If you follow me on Twitter (@thethoughtcard) than you would know that I am obsessed with the English countryside. Back in July I spent a week in England and despite the unraveling Brexit situation, I had a wonderful time across the pond. I spent most of my time exploring South West England including Cheltenham and Bath. I also spent a day exploring Northamptonshire in the East Midlands.
The first time I spotted the English countryside was during a bus ride from London to Cheltenham. A friend had just moved to England and invited me to spend a week in Gloucestershire. I welcomed the opportunity to see more of England and after spending only a day in London, we boarded a bus heading to the South West.
For the next 2 hours, we drove past rolling green and yellow hills, and small picturesque villages tucked in the countryside. The rest of England looked completely different from metropolitan London and I loved that.
When we finally arrived in Cheltenham, I was already head over heels in love.
Throughout my trip I took advantage of the good weather and spent a lot of time outdoors. In addition to canoeing River Nene in Northamptonshire, I also hiked the Cotswold Way. The Cotswold Way is 1 of the 15 National Trails of England and Wales, and it spans 100 miles. This trail starts at Chipping Campden in the north and ends at the Georgian city of Bath in the south. The Cotswolds has lots of quaint villages and smaller market towns. It’s also a great place to access North Leigh Roman Villa, an ancient Roman ruin that includes bath suites and mosaic floors.
Super cloudy day but it didn’t rain! Follow the Public Footpath.
Although I didn’t have enough time to hike the entire 100 mile trail (trust me I would if I could), I did however hike the Cotswold Way Circular Walk which started at Cleeve Hill. Cleeve Hill was only 15 minutes away from Cheltenham which made this 6 mile route a perfect half-day outdoor activity. I completed the circular route in about 4 hours and only needed a pair of sneakers, my GoPro, a map, a bottle of water and a sweatshirt.
National Trails marked with an acorn.
After parking the car in the free parking lot behind the golf course, I followed the Cotswold Way signposts and started my hike.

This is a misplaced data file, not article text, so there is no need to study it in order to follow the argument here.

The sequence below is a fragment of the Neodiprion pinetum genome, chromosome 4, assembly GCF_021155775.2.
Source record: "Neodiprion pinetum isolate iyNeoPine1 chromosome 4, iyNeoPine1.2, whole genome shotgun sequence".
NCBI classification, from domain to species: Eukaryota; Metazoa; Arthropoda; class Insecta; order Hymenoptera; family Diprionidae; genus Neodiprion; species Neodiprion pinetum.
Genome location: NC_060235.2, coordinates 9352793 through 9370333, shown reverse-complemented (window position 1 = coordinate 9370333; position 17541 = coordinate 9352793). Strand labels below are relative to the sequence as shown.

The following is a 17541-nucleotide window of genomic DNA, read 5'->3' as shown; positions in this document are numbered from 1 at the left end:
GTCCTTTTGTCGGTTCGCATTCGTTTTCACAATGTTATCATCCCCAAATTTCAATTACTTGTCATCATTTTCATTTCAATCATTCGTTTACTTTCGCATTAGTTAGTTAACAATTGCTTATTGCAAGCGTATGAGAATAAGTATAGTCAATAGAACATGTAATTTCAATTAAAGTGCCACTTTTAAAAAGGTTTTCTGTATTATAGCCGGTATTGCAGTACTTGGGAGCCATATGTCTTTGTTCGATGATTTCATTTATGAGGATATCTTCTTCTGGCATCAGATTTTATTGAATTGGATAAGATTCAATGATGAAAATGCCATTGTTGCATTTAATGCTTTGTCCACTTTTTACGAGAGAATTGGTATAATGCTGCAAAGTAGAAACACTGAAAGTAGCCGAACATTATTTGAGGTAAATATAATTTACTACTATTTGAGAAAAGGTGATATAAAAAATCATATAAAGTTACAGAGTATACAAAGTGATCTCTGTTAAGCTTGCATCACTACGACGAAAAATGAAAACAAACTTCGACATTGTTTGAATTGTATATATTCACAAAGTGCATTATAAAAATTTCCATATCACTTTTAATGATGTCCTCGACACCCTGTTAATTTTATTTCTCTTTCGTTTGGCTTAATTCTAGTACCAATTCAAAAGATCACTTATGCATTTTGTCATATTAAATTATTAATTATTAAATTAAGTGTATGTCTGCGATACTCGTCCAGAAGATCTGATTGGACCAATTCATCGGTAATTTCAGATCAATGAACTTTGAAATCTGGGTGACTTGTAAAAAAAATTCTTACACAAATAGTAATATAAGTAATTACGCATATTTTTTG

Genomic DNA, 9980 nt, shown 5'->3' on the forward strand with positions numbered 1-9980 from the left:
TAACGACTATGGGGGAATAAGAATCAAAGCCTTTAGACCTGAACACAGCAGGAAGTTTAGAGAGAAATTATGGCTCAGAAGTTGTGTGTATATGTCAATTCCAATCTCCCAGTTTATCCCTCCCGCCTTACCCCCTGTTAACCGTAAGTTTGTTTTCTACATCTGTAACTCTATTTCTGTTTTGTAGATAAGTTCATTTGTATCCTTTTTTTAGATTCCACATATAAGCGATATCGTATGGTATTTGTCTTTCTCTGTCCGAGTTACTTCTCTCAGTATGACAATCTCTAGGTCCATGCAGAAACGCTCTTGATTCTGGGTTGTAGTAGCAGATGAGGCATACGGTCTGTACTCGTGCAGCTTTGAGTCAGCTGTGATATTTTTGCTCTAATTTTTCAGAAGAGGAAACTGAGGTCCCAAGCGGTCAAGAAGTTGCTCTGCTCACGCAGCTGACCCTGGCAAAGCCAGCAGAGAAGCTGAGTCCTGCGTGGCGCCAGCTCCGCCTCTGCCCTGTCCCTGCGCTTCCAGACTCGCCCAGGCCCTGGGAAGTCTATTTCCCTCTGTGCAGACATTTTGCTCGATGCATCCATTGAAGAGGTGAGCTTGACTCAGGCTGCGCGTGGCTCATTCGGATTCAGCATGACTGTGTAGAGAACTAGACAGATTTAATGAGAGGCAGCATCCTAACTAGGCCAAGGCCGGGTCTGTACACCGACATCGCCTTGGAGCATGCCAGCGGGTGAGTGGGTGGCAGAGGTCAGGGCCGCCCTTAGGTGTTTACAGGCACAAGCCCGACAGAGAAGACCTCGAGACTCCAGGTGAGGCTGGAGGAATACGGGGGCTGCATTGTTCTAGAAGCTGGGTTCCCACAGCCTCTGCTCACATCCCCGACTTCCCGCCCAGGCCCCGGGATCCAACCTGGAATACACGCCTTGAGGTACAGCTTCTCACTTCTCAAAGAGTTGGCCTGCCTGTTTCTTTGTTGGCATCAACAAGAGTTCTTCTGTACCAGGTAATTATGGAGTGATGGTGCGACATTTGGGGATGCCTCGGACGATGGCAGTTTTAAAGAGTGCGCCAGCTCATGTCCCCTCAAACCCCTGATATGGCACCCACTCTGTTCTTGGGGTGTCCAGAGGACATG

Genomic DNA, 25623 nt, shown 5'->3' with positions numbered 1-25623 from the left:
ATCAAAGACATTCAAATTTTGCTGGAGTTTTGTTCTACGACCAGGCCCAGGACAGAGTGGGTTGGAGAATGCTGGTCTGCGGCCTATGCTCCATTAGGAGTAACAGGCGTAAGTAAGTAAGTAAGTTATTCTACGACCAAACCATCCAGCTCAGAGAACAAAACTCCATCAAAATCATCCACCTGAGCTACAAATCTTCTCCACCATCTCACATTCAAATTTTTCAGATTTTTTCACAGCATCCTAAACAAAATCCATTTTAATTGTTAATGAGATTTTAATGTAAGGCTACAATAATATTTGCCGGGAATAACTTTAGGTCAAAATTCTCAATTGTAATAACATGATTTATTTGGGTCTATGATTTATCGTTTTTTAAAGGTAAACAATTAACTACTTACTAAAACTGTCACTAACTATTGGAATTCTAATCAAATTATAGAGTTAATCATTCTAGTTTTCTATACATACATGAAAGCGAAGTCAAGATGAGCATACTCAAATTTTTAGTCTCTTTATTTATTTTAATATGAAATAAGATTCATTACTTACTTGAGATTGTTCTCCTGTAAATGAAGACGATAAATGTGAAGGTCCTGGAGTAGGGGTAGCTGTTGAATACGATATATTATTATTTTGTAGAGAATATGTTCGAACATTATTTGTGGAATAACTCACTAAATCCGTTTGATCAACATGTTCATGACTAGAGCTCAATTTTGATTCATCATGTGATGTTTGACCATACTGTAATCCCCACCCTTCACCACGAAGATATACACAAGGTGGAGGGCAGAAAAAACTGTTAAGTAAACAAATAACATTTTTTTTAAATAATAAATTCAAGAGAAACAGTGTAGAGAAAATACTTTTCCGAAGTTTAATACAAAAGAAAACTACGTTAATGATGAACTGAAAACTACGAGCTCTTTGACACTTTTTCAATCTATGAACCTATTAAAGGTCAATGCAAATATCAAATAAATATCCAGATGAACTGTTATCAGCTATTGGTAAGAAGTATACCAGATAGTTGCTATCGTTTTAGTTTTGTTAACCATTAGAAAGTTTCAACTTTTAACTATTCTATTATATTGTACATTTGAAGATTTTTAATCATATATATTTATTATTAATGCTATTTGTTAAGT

Although at times I found it hard to navigate the grasslands, following the signposts and occasionally referencing my map kept me on track. I also wasn’t shy about asking the locals for help when I got lost.
The Views from Cleeve Hill
Hilly grasslands of Cotswold Way.
One of the most strenuous parts of the hike was getting to the first plateau. The terrain was very steep but I made it to the peak with moderate effort.
Past the hills, I could see the entire town of Cheltenham along the horizon. Since Cleeve Hill is the highest point of Cotswold Way, I also had clear views of Brockhampton (a small village east of Cheltenham) and Wales!
Takes my breath away.
Despite spending a lot of time admiring the views, I also spent an equal amount of time watching my feet. One careless move meant stepping in a mushy pile of dung. Although I didn’t get to see any sheep, I did however spot grazing cows and lots of friendly dogs.
There were also plenty of benches along the route which were great for resting. The benches offered the best views from Cleeve Hill and yes…I made sure to stop at every bench. Even on a cloudy day, the views were so worth it.
Most benches were wet but who cares when the views look this good.
Cleeve Hill Hiking Mishaps
No outdoor adventure would be complete without a mishap, right?
About an hour into the hike, I must have gotten too close to a poisonous plant because my hands started to sting and burn. Within a few minutes, white blotches started to appear on my hands and I started to freak out.
Of course in a state of panic, I ran to Twitter. I frantically tweeted about my condition and a few friends mentioned that this was nothing to fret over. I had a case of “stinging nettles”. The cure was finding dock leaves nearby.
Since this wasn’t life threatening, I decided to push past the pain and wait it out. By the end of the hike, I was pain-free.
Restoring the Mud-Capped Wall Project
You are looking at an experiment!
On a more positive note, another highlight from hiking Cotswold Way was the mud-capped walls. These walls are part of a restorative project to conserve critically endangered moss.
Before cars, dung and mud were used to strengthen walls. This organic combination hosted different types of moss species, but by the 1950s, most mud-capped walls were out of use. As a result, many of the moss species either became endangered or extinct. This project at Cotswold Way tests the effects of the combinations of horse, sheep and cattle dung and determines the best habitat for these rare mosses.
Heading back to the parking lot, I took one last look at the rutted trackways and hilly grasslands and knew that hiking Cleeve Hill was a highlight of my trip to England. Although I was sad to leave, I knew that I’d be back soon.
Author: Danielle Desir
Danielle Desir is a Travel Finance Strategist that uses her financial background and knack for financial planning to empower those who want to travel afford travel and excel in their personal finances. She shares creative planning strategies, saving tips, cheap flight deals and even talks about her student loan repayment journey on her blog, The Thought Card. Her financial expertise has taken her across the globe to over 19 countries and 3 continents (and counting), all while paying off her student loans, saving for a house and working full-time.